Endogenous irrigation in arid Zimbabwe: farmer perceptions of livelihood benefits and barriers to scaling

Moline Chauruka, Annelieke Duker*, Pooja Prasad, Pieter Van der Zaag

*Corresponding author for this work

Research output: Contribution to journalArticleScientificpeer-review

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In Zimbabwe, farmer-led irrigation is far more widespread than planners and policy makers realise. Along the Shashani sand river, in the arid to semi-arid lands of south-western Zimbabwe, diverse farmer-initiated irrigation ventures exist. This qualitative case study focuses on bucket irrigation, in which very small vegetable fields of up to 450 m2 are fenced by tree branches, and irrigated with water from scoop holes in sandy river beds. Farmers initiate and operate their fields with no external assistance. This study presents the benefits of bucket irrigation as an often-overlooked form of farmer-led irrigation development. Through this qualitative and strongly observational study, 26 bucket irrigation farmers and 4 non-irrigators were interviewed using semi-structured interviews where farmers’ perceptions and experiences were captured. We investigate what drives and sustains bucket irrigation, its significance to rural livelihoods under harsh economic and climatic conditions, and the barriers towards scaling this type of farmer-led irrigation development. The results show that drivers for bucket irrigation stem from economic hardship and are gendered. Women are motivated to irrigate mainly by the need to produce vegetables for household consumption, whereas men pursue irrigation due to a lack of employment. Bucket irrigators experience enhanced food security, and have more secure income, contributing to improved wellbeing. Furthermore, despite the desire to scale, the farm size is mainly constrained by fencing and energy for transporting water, which is a result of a persistent lack of financial capital to invest in irrigation technologies. We conclude that bucket irrigation acts as an important livelihood strategy, and that it significantly enhances farmers’ resilience to economic and climatic shocks. Bucket irrigation should not be overlooked in policies that advocate scaling of irrigation. Bucket irrigators have the potential to expand and benefit significantly if supported with innovative financial mechanisms that enable investments in the required technology and knowledge.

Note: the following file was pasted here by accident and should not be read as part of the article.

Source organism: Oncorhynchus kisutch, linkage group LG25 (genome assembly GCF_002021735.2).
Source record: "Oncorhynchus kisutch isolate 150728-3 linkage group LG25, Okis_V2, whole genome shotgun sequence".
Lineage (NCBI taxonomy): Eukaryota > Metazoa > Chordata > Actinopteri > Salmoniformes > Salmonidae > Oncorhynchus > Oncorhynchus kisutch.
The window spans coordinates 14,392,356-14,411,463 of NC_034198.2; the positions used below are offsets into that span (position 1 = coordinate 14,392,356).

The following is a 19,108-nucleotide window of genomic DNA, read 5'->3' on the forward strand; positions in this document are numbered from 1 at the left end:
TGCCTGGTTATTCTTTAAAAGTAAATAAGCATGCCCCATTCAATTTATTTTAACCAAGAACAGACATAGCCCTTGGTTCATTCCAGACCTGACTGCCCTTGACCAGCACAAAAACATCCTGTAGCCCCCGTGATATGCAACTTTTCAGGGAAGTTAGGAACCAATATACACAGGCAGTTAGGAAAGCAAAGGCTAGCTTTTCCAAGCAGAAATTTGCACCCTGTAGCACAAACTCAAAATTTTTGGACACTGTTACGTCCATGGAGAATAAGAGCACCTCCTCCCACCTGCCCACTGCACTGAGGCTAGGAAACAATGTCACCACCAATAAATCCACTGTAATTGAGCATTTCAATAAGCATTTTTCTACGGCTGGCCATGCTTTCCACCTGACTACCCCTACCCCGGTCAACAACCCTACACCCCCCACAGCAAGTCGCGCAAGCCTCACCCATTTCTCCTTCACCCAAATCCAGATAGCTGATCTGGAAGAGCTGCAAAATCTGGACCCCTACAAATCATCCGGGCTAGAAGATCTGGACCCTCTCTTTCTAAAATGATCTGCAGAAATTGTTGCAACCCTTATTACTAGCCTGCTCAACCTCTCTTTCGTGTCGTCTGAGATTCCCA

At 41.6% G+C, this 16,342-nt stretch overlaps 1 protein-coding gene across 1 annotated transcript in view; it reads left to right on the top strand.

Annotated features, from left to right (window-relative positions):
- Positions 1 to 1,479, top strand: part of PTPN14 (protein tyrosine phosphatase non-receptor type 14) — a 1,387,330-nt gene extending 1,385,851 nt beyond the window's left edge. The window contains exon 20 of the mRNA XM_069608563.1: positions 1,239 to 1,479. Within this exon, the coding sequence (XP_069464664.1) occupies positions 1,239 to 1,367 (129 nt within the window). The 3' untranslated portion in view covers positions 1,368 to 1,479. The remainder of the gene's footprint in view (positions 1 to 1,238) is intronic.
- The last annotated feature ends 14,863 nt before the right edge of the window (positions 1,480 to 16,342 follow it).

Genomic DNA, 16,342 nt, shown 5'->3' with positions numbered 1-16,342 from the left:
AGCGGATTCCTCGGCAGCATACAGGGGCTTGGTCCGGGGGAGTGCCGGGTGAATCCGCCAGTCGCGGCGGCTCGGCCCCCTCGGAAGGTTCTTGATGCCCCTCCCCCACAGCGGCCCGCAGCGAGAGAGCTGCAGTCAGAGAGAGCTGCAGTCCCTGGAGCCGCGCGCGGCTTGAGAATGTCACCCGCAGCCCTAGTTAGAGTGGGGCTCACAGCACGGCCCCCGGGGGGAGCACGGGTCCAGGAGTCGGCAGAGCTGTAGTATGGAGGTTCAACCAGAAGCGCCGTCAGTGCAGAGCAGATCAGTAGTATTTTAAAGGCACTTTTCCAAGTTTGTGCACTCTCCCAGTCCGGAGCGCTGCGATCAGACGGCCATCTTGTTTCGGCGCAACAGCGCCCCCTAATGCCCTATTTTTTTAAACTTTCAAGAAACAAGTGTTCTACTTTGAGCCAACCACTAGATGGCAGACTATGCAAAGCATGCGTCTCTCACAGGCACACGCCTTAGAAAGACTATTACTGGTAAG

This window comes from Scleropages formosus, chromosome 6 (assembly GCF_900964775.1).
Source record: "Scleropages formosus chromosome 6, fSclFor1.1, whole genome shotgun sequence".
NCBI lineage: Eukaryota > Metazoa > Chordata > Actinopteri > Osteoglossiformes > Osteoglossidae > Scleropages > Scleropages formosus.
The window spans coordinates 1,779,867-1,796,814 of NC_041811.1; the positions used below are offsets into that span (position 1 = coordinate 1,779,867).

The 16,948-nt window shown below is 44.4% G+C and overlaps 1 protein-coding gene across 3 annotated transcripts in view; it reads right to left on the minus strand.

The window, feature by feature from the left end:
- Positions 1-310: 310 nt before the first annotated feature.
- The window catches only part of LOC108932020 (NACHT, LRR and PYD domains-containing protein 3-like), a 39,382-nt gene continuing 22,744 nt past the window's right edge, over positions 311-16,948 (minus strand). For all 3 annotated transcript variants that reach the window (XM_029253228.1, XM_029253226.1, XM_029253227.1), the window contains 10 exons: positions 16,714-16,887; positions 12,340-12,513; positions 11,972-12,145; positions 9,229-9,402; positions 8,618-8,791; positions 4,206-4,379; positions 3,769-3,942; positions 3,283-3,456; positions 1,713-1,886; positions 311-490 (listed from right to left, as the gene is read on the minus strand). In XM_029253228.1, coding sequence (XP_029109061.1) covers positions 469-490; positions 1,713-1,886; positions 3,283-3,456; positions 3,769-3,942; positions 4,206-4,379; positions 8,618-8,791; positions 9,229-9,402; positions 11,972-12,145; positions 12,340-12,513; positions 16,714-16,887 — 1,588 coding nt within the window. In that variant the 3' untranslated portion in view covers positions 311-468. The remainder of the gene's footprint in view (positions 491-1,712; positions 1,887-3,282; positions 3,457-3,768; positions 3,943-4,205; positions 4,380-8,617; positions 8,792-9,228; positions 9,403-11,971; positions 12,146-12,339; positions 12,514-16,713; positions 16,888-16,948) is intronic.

Original languageEnglish
Pages (from-to)355-362
Number of pages8
JournalWater SA
Issue number4
Publication statusPublished - 2023


  • bucket irrigation
  • ephemeral river
  • sand river aquifer
  • scaling
  • smallholder farmer


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